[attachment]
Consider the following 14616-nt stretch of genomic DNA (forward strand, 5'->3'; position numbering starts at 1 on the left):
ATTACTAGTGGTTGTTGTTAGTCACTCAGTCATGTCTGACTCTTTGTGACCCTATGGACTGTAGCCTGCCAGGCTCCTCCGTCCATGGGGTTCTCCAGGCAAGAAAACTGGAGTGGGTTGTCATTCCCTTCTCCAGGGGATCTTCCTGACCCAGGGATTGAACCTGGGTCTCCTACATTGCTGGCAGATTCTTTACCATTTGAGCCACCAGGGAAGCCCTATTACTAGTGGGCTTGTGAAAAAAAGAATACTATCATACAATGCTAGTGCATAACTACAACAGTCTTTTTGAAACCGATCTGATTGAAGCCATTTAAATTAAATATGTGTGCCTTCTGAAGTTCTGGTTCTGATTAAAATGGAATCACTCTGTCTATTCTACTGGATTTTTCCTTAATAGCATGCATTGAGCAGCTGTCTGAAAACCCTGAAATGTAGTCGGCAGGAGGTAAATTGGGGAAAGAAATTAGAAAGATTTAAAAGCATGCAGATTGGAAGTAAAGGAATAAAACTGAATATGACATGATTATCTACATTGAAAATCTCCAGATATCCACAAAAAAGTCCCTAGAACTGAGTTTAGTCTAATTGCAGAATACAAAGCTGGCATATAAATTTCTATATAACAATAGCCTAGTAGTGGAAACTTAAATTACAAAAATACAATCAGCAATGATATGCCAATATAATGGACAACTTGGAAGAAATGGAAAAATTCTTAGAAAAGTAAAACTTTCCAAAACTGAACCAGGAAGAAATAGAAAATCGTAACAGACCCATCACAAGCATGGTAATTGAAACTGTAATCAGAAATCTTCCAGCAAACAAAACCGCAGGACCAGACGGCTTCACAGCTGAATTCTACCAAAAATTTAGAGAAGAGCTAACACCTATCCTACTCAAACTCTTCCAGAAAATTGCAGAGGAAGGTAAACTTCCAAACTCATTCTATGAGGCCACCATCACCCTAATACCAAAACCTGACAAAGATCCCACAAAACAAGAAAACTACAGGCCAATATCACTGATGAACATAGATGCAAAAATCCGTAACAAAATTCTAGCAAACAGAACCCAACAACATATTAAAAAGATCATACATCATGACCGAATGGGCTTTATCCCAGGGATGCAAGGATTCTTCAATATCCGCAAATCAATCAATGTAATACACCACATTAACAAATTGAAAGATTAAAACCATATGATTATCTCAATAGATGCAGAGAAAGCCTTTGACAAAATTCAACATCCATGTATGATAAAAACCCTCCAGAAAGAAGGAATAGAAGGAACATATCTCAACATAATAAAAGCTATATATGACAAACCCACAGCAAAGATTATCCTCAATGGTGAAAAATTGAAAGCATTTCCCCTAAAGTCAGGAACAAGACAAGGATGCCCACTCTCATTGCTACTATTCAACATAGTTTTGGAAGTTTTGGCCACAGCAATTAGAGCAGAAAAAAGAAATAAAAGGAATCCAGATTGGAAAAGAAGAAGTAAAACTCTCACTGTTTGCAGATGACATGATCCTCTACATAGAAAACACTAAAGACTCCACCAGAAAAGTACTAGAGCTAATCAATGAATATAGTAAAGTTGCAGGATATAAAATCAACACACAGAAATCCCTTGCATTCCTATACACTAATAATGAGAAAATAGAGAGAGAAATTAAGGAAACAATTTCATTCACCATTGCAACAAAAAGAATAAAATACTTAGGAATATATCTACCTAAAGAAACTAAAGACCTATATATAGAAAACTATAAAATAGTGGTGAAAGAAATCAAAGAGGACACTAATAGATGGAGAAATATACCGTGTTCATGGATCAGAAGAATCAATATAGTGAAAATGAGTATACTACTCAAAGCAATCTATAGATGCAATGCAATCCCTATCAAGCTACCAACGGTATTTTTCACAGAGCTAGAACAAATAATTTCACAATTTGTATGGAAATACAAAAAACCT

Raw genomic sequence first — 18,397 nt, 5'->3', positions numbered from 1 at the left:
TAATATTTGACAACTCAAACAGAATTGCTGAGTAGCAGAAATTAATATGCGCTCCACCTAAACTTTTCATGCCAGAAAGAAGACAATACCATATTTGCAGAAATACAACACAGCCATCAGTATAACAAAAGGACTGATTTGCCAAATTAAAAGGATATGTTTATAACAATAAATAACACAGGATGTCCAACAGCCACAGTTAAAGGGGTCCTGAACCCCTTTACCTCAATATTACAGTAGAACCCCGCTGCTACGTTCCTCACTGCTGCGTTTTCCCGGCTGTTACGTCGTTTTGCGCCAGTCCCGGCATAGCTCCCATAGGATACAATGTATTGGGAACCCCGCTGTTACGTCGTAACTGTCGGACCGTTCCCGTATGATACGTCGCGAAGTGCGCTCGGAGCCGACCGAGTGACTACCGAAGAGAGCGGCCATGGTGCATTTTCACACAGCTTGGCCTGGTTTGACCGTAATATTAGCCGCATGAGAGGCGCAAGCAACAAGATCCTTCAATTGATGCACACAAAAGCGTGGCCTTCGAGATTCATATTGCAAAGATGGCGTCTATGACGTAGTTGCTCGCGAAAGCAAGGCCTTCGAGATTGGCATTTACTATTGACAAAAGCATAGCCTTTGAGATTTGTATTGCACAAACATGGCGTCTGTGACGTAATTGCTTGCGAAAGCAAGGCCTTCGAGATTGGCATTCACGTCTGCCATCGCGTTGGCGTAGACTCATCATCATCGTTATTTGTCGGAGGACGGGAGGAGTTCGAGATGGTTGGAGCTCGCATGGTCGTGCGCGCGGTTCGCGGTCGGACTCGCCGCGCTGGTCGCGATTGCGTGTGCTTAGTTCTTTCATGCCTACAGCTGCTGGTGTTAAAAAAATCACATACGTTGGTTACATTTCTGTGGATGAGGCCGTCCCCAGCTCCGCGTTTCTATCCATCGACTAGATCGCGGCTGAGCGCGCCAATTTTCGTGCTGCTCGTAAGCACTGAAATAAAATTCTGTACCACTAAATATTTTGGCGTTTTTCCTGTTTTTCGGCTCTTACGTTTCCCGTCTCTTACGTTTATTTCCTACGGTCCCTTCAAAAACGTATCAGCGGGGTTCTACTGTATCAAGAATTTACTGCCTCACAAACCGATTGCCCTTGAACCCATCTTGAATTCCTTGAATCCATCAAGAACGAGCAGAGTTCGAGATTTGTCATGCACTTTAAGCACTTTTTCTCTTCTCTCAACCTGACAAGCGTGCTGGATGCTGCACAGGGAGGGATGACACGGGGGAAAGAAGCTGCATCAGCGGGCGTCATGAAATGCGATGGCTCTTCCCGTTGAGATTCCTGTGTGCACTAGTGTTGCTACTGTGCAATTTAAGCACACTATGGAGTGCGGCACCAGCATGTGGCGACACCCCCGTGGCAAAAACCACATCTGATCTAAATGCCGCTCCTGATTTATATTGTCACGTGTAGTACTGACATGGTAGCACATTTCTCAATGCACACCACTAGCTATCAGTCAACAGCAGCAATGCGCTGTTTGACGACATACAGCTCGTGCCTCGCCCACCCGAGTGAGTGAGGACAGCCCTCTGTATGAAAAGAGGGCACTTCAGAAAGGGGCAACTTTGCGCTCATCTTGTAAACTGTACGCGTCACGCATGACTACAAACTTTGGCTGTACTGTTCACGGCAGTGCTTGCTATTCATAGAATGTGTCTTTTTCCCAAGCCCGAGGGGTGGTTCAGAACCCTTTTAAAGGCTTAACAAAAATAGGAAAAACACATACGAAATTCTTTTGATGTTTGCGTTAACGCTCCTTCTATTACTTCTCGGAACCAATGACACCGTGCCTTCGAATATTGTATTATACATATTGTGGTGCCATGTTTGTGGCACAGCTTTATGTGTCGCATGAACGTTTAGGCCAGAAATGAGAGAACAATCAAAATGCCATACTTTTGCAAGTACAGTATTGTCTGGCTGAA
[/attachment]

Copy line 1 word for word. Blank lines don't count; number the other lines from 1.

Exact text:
Consider the following 14616-nt stretch of genomic DNA (forward strand, 5'->3'; position numbering starts at 1 on the left):